High street loses two independent bookshops a week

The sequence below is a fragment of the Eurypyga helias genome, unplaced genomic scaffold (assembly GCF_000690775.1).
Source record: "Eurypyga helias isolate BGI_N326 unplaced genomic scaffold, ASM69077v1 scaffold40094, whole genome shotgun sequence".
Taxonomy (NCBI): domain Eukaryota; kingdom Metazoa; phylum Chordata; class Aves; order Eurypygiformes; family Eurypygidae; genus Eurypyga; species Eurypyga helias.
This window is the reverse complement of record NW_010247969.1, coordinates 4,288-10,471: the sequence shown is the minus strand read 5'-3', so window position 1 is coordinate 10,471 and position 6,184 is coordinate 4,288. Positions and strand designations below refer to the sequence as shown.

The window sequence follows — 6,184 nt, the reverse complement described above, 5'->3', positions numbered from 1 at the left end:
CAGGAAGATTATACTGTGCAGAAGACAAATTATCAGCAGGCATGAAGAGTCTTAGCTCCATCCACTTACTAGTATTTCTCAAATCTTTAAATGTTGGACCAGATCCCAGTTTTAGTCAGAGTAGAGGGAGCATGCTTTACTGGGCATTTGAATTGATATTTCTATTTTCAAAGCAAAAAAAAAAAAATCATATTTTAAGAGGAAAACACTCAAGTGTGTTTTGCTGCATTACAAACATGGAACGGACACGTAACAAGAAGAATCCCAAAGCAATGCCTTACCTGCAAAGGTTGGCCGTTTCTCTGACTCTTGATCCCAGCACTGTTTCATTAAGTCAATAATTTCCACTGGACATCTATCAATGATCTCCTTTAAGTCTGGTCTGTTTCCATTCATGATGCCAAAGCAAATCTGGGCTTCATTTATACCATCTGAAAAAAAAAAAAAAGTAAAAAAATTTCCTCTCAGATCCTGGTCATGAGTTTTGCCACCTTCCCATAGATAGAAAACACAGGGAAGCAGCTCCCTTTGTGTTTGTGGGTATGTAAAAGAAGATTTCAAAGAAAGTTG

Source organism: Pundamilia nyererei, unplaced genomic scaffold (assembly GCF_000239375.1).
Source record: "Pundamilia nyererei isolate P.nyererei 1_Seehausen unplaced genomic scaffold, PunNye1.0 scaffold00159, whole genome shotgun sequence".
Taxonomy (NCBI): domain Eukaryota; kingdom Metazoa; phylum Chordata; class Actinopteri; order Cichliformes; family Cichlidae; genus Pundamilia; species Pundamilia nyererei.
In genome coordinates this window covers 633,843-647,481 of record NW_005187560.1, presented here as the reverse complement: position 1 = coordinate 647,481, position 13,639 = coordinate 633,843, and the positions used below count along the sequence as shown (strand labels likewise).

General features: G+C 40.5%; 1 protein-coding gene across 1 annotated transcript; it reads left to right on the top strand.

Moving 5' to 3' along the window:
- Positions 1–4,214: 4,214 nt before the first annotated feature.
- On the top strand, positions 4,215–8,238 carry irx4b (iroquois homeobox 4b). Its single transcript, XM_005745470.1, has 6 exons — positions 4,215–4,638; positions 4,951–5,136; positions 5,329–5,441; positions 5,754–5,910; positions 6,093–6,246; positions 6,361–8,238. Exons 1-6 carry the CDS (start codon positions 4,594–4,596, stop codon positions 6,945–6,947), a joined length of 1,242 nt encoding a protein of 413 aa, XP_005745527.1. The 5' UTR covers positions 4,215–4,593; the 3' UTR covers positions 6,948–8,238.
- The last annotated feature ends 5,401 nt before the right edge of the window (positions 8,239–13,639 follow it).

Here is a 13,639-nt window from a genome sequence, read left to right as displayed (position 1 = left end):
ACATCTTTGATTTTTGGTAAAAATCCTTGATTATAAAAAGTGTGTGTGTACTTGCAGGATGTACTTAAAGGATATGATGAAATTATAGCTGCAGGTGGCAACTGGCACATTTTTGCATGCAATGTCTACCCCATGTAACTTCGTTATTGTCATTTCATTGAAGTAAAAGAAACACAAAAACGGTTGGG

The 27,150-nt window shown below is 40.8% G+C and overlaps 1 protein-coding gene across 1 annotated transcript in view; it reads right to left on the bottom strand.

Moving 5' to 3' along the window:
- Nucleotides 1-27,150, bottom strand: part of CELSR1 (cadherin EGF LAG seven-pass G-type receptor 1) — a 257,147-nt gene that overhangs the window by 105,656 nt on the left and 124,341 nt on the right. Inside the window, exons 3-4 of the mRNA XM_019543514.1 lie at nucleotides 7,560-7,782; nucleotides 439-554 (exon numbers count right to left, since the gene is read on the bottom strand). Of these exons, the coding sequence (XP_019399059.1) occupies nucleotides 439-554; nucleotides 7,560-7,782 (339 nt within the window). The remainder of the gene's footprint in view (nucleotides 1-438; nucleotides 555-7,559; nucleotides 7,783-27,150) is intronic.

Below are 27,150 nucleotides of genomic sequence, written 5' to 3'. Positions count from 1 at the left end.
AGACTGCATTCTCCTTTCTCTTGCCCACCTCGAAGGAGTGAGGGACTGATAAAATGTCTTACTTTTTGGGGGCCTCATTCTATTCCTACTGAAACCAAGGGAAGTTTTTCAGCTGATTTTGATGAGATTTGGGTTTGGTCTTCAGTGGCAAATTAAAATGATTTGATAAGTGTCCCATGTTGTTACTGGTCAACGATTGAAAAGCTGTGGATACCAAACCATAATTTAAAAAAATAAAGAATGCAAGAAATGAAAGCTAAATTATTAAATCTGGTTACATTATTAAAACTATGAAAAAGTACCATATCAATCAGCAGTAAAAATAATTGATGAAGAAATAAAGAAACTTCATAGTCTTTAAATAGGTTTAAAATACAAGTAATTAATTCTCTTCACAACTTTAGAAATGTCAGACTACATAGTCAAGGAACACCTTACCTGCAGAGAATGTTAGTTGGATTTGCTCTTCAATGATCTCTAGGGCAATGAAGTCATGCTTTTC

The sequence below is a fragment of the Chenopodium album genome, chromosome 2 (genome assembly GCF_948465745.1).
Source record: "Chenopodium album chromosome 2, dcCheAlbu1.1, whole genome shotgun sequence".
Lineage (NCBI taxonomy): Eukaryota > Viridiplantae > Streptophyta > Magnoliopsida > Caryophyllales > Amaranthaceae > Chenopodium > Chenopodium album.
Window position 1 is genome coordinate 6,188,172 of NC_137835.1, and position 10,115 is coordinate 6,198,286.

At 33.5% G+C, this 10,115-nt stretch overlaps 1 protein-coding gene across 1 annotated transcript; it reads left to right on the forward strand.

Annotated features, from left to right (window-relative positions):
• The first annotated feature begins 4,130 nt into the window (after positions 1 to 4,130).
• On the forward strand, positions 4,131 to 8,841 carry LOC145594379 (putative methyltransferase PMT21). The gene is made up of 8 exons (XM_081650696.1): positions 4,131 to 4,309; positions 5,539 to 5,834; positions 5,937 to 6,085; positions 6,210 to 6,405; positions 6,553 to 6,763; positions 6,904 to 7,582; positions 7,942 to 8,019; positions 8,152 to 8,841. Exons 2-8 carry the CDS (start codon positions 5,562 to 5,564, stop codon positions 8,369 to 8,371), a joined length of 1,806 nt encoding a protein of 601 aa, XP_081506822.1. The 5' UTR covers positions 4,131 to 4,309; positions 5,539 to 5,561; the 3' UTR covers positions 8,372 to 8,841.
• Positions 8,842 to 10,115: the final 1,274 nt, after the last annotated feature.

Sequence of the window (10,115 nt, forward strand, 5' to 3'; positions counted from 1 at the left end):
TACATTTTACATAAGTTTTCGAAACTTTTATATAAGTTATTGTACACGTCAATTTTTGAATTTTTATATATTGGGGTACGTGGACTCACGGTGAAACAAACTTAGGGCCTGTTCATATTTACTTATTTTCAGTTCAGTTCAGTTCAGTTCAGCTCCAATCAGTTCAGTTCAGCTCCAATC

<p>Independent numbers dwindled last year with almost two shops closing a week and Booksellers Association figures revealing the biggest net closure since 2004. During a tough trading year in 2009, 102 indies closed and just 40 opened, meaning there are 62 fewer indie bookshops than there were in 2008. The figures include those who have joined the BA for the first time and those who have cancelled their membership. According to the BA, there were 1,289 indies at the end of 2009. </p><p>Meryl Halls, head of membership services at the BA, said: &quot;There is no doubt that we are living in an incredibly tough economic climate from which no bookselling sector is immune.&quot; Halls said the BA has &quot;a huge variety of initiatives and programmes in place to assist the independent sector&quot;. These include the Independent Booksellers&#39; Forum, Independent Booksellers&#39; Week and the introduction of the IndieBound marketing initiative.</p><p>Halls added: &quot;There is wonderful evidence of good practice among so many independent booksellers&mdash;those booksellers who work so hard to be successful generally stand out from the crowd&quot;.</p><p>Nick Bubb, retail analyst at Arden Partners, predicted another tough year for independents. &quot;It is a trend that is hard to stop, every year Amazon and Play.com get bigger and better at books.&quot; Bubb added supermarkets&#39; book range would also affect independents and he believed shops would continue to close. Bubb said indies would have to &quot;promote hard [and] generate loyalty&quot; in order to survive.</p><p>But some indies suggested the BA was not doing enough to protect the sector, which could also affect membership. The BA declined to give figures for those who had left the organisation rather than closed down.</p><p>Dinah Anderson, owner of Bookshrop in Shropshire, said she would be &quot;seriously&quot; reviewing her BA membership this year. &quot;We&#39;re being depleted, being attacked from all sides and now with the Book Tokens that was the last thing we had left that was ours.&quot; She added that indies would not survive unless they got some &quot;explicit support&quot;.</p><p>During 2009, closures have included Crockatt &amp; Powell in Waterloo, south London, Lost in Fiction in Edinburgh and crime indie Murder One in central London, which shut last January after 21 years. It has been a tough beginning for the sector in 2010, with the closure of Books at Hertford in Hertfordshire imminent.</p><p><strong>Indie openings and closings</strong></p>2004 66 opened, 63 closed<br />2005 79 opened, 58 closed<br />2006 64 opened, 96 closed<br />2007 81 opened, 72 closed<br />2008 66 opened, 83 closed<br />2009 40 opened, 102 closed<p>&nbsp;</p>